So how can we, you and I, begin the journey back towards wholeness and balance?
Brigid in her cailleach form can help us to embrace these difficult and fearful aspects of our lives. The cauldron, a central image in both the Celtic and other traditions, is a vessel for transformation and transmutation. In many stories, the cauldron is first filled with unpalatable raw things, which then are used to create a nourishing soup using the transforming energy of the universe through the action of fire and water. The transformation of the contents of the cauldron is supervised by the cailleach energy, which works inwardly, quietly, and slowly to bring about an unforced and timely rebirth.

The transformation of the cauldron’s contents concentrates their essence and offers them back in a new and more suitable form. From this process, we learn that the possibility of transformation and re-birth always exists, no matter how devitalised something appears to be. A new rebirth can be achieved when we submit ourselves and our concerns to the inward and slow transformational energy of the cauldron and the cailleach.

Philosopher Richard Kearney in his poem Bridget’s Well speaks of the importance of this inward and downward journey and suggests that it is the only way to access the life- giving and inspiring fire of Brigid that lies underneath the water.

I will rest now at the bottom of Bridget’s well
I will follow the crow’s way
Footprint by footprint
In the mud down here
I won’t come up
Until I am calmed down
And the earth dries beneath me
And I have paced the caked ground
Until smooth all over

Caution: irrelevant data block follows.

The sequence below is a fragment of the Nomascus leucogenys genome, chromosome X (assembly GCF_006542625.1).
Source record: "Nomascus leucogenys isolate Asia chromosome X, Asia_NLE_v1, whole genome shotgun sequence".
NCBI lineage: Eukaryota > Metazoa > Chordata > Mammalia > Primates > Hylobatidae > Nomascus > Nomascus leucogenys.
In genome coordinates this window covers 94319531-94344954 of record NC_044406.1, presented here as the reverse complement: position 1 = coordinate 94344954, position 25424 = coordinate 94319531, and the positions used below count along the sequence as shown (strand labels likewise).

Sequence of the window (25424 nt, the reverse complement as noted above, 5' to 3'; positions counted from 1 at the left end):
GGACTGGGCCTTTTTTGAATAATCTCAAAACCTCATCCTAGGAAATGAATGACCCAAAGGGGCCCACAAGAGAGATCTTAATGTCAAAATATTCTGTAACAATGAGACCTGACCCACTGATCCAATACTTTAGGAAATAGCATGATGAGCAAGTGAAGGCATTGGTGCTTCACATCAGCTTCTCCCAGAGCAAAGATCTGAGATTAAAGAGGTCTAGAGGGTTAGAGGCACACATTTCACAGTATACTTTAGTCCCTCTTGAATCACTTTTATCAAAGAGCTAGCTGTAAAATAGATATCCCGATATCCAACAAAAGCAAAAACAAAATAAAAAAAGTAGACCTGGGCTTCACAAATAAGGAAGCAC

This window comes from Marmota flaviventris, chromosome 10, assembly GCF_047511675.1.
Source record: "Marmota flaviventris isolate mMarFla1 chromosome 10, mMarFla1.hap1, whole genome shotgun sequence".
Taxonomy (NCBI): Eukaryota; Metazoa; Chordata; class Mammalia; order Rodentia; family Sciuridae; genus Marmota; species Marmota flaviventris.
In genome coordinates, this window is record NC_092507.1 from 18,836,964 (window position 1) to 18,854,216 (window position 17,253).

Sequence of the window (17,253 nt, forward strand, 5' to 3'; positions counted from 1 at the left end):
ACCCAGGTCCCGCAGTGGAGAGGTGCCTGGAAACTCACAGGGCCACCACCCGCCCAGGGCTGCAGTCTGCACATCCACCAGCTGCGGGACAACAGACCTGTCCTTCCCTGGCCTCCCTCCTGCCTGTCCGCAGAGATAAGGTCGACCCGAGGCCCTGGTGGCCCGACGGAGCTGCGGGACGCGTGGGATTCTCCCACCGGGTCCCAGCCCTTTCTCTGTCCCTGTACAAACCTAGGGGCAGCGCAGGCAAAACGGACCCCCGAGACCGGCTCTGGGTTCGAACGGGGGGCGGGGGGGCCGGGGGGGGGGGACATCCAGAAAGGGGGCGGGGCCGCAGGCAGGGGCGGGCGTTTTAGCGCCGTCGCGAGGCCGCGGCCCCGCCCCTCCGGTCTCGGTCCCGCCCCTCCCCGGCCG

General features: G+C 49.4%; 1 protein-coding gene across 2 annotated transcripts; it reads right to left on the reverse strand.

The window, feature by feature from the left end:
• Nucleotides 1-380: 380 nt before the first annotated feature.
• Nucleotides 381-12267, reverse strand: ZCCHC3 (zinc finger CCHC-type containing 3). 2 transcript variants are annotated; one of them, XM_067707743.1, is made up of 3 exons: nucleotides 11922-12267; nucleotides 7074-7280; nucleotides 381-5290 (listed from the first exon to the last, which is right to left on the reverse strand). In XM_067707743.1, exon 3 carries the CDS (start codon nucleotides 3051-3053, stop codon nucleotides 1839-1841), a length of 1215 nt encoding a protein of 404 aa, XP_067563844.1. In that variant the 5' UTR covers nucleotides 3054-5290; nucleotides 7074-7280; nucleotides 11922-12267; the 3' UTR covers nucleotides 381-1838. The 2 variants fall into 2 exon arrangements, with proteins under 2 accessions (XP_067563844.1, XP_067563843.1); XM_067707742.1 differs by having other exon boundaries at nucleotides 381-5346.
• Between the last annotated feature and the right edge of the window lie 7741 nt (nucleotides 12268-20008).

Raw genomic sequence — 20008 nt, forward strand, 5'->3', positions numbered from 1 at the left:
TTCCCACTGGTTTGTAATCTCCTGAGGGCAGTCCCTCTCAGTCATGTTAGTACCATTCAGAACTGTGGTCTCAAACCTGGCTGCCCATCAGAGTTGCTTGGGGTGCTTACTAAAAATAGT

It can echo a deeper voice
Mirror a longer shadow (2)

This poem suggests the importance of that deep journey to the well where the source of new life and the fire of passion is found. At Imbolc (Feb 1st) the tiny spark of new light discovered in the deep womb darkness of the winter solstice has grown sufficiently to safely emerge from that inner world and begin to transform winter into spring !At this time Brigid appears as the fresh maiden of springtime emerging from the womb of the cailleach, queen of winter. Here Brigid embodies the energy that breathes life into the mouth of dead winter. The energy of Brigid at Imbolc is the energy of Yes, and it can only emerge from the place of stillness!

Brigid is also closely associated with the life giving aspect of fire, a fire that doesn’t burn but which can never be fully quenched. When this fire comes from a clear and deep space, as happens following the inward journey, it will be significant and filled with truth and potency. This life-giving fire will act within in individuals, within the land, in the relationships between the people and their land, fanning the fires of creative endeavour so that all of life forms can partake in the symphony of new life emerging each springtime! The fire discovered through this deep journey is an inner light which guides each of us to find our next step!

Richard Kearney in his poem “Brigit’s Well” also speaks of the re-emergence of a new fire born of a deeper place within

Then the fire may come again
Beneath me, this time
Rising beyond me
No narcissus- flinted spark
Behind closed eyes
But a burning bush
A fire that always burns away
But never is burnt out (3)